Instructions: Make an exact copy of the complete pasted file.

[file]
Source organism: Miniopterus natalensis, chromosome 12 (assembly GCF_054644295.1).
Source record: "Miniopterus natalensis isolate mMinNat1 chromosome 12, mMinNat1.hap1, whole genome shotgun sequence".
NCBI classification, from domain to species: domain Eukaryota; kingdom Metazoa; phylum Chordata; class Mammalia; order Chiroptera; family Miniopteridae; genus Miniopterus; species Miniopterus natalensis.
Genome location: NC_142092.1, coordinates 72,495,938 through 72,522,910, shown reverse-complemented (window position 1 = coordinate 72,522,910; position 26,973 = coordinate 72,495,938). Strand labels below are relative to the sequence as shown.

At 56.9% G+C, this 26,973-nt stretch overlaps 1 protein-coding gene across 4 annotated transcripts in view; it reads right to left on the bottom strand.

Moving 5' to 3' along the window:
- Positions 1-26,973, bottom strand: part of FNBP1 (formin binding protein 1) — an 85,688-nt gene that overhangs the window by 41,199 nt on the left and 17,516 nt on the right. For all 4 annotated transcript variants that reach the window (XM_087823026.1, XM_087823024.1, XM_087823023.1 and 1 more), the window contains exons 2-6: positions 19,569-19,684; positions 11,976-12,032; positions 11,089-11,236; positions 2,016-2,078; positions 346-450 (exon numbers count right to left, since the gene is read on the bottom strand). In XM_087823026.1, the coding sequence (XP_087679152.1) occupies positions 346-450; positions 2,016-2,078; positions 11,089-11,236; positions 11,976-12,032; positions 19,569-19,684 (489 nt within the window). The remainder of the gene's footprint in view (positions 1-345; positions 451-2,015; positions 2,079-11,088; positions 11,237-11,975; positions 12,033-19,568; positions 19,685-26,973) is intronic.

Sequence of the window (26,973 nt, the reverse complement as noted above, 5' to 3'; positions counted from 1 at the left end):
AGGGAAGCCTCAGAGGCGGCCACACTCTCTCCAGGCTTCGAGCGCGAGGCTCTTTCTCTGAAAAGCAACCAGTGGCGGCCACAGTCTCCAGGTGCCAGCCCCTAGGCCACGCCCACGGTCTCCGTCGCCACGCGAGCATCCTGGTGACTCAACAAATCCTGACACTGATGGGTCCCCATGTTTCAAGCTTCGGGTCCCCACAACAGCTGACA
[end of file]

Source organism: Miniopterus natalensis, chromosome 12 (assembly GCF_054644295.1).
Source record: "Miniopterus natalensis isolate mMinNat1 chromosome 12, mMinNat1.hap1, whole genome shotgun sequence".
NCBI classification, from domain to species: domain Eukaryota; kingdom Metazoa; phylum Chordata; class Mammalia; order Chiroptera; family Miniopteridae; genus Miniopterus; species Miniopterus natalensis.
Genome location: NC_142092.1, coordinates 72,495,938 through 72,522,910, shown reverse-complemented (window position 1 = coordinate 72,522,910; position 26,973 = coordinate 72,495,938). Strand labels below are relative to the sequence as shown.

At 56.9% G+C, this 26,973-nt stretch overlaps 1 protein-coding gene across 4 annotated transcripts in view; it reads right to left on the bottom strand.

Moving 5' to 3' along the window:
- Positions 1-26,973, bottom strand: part of FNBP1 (formin binding protein 1) — an 85,688-nt gene that overhangs the window by 41,199 nt on the left and 17,516 nt on the right. For all 4 annotated transcript variants that reach the window (XM_087823026.1, XM_087823024.1, XM_087823023.1 and 1 more), the window contains exons 2-6: positions 19,569-19,684; positions 11,976-12,032; positions 11,089-11,236; positions 2,016-2,078; positions 346-450 (exon numbers count right to left, since the gene is read on the bottom strand). In XM_087823026.1, the coding sequence (XP_087679152.1) occupies positions 346-450; positions 2,016-2,078; positions 11,089-11,236; positions 11,976-12,032; positions 19,569-19,684 (489 nt within the window). The remainder of the gene's footprint in view (positions 1-345; positions 451-2,015; positions 2,079-11,088; positions 11,237-11,975; positions 12,033-19,568; positions 19,685-26,973) is intronic.

Sequence of the window (26,973 nt, the reverse complement as noted above, 5' to 3'; positions counted from 1 at the left end):
AGGGAAGCCTCAGAGGCGGCCACACTCTCTCCAGGCTTCGAGCGCGAGGCTCTTTCTCTGAAAAGCAACCAGTGGCGGCCACAGTCTCCAGGTGCCAGCCCCTAGGCCACGCCCACGGTCTCCGTCGCCACGCGAGCATCCTGGTGACTCAACAAATCCTGACACTGATGGGTCCCCATGTTTCAAGCTTCGGGTCCCCACAACAGCTGACA